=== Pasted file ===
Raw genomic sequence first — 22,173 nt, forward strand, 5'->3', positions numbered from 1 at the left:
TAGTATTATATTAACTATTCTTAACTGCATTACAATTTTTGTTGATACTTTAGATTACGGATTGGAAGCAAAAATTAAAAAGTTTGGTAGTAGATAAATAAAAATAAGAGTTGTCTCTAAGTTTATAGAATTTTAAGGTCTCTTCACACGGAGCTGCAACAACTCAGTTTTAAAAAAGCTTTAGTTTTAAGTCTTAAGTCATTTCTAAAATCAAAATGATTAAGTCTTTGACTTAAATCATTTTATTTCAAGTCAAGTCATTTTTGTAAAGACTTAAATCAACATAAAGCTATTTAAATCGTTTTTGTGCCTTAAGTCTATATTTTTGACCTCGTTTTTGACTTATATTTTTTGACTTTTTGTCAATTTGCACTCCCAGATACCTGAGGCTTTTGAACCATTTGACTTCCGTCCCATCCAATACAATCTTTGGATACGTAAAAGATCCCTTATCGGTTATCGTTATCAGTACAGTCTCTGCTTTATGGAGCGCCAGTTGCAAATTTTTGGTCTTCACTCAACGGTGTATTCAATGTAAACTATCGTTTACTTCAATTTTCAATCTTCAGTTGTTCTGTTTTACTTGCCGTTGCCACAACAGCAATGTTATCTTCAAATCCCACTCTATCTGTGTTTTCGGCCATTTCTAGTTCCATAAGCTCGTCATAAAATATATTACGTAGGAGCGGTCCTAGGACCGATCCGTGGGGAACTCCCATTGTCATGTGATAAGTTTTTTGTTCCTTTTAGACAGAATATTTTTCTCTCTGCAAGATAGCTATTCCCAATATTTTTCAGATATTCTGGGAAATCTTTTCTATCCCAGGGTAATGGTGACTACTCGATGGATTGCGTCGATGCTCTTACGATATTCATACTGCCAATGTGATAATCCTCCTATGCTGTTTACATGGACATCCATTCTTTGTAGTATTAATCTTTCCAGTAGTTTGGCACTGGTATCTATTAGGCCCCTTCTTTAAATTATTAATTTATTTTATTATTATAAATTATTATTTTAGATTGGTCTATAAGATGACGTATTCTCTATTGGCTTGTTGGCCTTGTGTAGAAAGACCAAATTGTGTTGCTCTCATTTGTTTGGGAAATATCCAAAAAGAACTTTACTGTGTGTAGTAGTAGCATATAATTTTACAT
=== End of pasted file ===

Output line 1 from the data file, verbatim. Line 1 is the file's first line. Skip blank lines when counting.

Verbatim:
Raw genomic sequence first — 22,173 nt, forward strand, 5'->3', positions numbered from 1 at the left: